Property managers are a busy bunch–they’re responsible for handling leases and move-ins, dealing with maintenance and repair issues, and a host of other administrative activities that would keep any person on their toes. They’re also the go-to person for emergency situations, but sometimes what may seem like an emergency to a new renter isn’t really a drop-everything situation to a property manager.
So how can you know whether or not you’re in an emergency situation where the property manager should be notified? Below is a simple checklist to help you determine if it’s something you can handle on your own, or if it’s time for you to call your property manager for help.
- Heavy Leaks or Flooding: If a pipe bursts or springs a serious leak and water is basically flooding everywhere, that’s definitely an emergency. Most pipes near sinks and toilets will have some type of water shut-off valve within reach, so if you can tighten it up to cut the water off, do that first, and then notify your property manager immediately.
- Strong Gas Smell: If you ever detect a strong gas smell, that’s almost always an emergency situation. Your first step should be to leave the building and call the local gas company immediately to report the gas smell. After everyone is safe outside and you’ve called the gas company, then be sure to call your property manager to let them know about the issue.
- Fire: While it’s obvious that a fire is an emergency situation, the important thing to remember is that your first obligation is to call 911 before calling your property manager. After all, the local fire department has all the equipment to put out the blaze; your property manager does not. Once you’ve called 911 and evacuated the building (and notified your neighbors to do the same), your very next call should be to your property manager.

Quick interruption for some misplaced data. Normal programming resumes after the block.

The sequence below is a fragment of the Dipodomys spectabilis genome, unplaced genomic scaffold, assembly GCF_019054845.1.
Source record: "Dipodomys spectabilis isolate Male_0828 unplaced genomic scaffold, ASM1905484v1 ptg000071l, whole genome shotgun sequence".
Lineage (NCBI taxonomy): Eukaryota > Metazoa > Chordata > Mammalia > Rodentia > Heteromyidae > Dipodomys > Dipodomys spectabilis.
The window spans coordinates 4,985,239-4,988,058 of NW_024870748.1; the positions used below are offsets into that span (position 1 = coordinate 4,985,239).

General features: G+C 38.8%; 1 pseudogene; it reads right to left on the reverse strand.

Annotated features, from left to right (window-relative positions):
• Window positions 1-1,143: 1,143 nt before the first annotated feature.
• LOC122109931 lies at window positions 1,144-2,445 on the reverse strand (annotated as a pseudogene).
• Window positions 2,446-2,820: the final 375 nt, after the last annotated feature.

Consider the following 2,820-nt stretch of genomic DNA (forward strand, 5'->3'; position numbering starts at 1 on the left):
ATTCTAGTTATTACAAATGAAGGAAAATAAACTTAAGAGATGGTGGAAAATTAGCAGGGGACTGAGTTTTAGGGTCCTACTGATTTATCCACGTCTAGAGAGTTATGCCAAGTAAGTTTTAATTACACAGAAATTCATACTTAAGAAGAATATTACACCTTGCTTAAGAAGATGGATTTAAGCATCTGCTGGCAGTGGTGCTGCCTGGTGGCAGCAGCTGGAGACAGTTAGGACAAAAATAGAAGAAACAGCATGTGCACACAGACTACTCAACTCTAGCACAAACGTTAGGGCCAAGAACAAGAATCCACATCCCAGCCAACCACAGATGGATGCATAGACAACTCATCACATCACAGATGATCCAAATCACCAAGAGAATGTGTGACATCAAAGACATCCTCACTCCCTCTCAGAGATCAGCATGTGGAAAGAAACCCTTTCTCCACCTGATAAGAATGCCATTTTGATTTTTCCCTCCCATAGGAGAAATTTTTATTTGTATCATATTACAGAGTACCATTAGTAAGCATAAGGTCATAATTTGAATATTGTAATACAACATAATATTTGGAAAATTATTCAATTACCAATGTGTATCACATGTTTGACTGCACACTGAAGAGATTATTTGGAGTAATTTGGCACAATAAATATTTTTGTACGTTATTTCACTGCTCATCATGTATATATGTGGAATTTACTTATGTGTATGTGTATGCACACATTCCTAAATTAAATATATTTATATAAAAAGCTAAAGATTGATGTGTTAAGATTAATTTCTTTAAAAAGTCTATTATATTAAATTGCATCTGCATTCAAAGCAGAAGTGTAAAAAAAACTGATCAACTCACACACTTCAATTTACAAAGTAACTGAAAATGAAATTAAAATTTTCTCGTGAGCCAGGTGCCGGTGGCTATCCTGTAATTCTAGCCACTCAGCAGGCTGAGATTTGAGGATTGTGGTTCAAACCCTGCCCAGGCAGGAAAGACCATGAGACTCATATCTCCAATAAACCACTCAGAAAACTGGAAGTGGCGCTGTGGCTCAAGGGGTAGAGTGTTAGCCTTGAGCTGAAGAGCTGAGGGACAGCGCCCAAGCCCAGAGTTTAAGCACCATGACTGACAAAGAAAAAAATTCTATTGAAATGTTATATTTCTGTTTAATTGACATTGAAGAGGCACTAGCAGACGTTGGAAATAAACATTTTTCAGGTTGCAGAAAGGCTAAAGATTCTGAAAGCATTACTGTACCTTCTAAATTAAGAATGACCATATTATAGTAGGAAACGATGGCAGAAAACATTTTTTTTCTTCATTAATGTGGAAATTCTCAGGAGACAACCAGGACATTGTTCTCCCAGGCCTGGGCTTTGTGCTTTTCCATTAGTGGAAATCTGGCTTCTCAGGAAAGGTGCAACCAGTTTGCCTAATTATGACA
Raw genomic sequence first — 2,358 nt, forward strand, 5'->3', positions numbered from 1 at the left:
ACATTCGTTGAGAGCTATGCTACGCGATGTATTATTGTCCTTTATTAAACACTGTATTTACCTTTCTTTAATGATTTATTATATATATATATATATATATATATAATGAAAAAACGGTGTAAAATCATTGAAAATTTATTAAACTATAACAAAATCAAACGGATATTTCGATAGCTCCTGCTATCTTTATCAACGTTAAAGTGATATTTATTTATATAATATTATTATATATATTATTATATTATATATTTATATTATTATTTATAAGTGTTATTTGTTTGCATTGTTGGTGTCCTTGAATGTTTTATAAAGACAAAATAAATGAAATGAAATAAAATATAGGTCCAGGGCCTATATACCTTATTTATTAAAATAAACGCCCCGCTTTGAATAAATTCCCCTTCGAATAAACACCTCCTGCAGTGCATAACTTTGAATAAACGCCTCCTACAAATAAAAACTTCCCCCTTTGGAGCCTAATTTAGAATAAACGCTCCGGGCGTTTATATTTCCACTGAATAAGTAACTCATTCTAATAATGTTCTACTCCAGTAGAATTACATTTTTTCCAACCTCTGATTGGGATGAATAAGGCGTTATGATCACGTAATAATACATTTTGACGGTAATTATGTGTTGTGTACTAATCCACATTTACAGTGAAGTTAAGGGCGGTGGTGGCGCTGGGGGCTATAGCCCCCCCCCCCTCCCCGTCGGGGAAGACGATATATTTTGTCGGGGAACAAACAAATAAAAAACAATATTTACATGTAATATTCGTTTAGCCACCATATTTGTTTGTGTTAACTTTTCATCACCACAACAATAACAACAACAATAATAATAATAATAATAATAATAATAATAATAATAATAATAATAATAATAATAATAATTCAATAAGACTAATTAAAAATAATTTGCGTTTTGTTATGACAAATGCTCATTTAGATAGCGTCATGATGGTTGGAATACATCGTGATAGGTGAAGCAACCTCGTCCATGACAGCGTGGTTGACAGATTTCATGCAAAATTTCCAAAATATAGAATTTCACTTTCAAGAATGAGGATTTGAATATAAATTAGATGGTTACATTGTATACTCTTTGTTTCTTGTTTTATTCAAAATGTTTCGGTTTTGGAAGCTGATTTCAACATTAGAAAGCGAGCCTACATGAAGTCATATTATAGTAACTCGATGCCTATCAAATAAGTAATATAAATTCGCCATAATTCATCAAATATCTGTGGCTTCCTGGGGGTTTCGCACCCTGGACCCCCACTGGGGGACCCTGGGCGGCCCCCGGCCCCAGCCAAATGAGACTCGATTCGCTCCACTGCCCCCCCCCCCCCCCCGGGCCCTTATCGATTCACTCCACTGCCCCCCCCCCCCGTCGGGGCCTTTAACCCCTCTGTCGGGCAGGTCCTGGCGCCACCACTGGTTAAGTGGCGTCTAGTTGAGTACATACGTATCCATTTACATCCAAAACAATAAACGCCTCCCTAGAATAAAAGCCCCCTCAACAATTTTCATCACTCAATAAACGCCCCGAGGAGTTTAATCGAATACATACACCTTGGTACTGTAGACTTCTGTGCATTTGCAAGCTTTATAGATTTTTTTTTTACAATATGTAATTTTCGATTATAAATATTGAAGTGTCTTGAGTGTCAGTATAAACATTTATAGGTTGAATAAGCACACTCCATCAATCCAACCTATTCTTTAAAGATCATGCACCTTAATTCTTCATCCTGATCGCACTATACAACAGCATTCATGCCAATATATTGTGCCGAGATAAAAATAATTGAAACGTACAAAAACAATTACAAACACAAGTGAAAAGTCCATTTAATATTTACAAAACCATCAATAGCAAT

Not an Emergency
- Leaky Faucet or Running Toilet: If one (or more) of your faucets has developed a drip, or if your toilet is running (e.g., you keep hearing water fill up the tank over and over, indicating a slow leak), this is definitely something you should let the property manager know about, but it’s not an emergency. That means you can arrange to have the issue taken care of during regular business hours. A property manager who’s on top of things will typically have an issue like this knocked out within a couple of days or less.
- Appliances Stop Working: Maybe your dishwasher conked out on you, or maybe one of the burners on the stove isn’t working anymore. They’re not life-threatening situations by any means, but they can definitely be an inconvenience. For things like this, you can wait until the property management office is open during business hours to make a call.
- Air Conditioning or Heating Goes Out: This is a tough one, because depending upon the current weather conditions, it might be an emergency for you not to have a working heater or air conditioner. You’ll definitely have to use your own discernment here, so if your A/C or heater goes out after business hours and the weather isn’t extreme, more than likely you can “rough it out” until the next day. If you have serious concerns for your health or safety, call the property manager ASAP.
When to Try to Fix It Yourself
There are a number of non-emergencies that you can pretty much handle on your own. Most rental properties expect you to take care of basic maintenance items such as replacing light bulbs, filling nail holes, unclogging a sink drain or plunging a stopped-up toilet. If the situation is looking a little more serious and goes beyond your level of expertise to fix (e.g., severely clogged drains, large holes in the wall, etc.), your best bet is to call the property manager. Again, since there’s no immediate threat to your well-being in these situations, you can arrange to get it taken care of during normal business hours.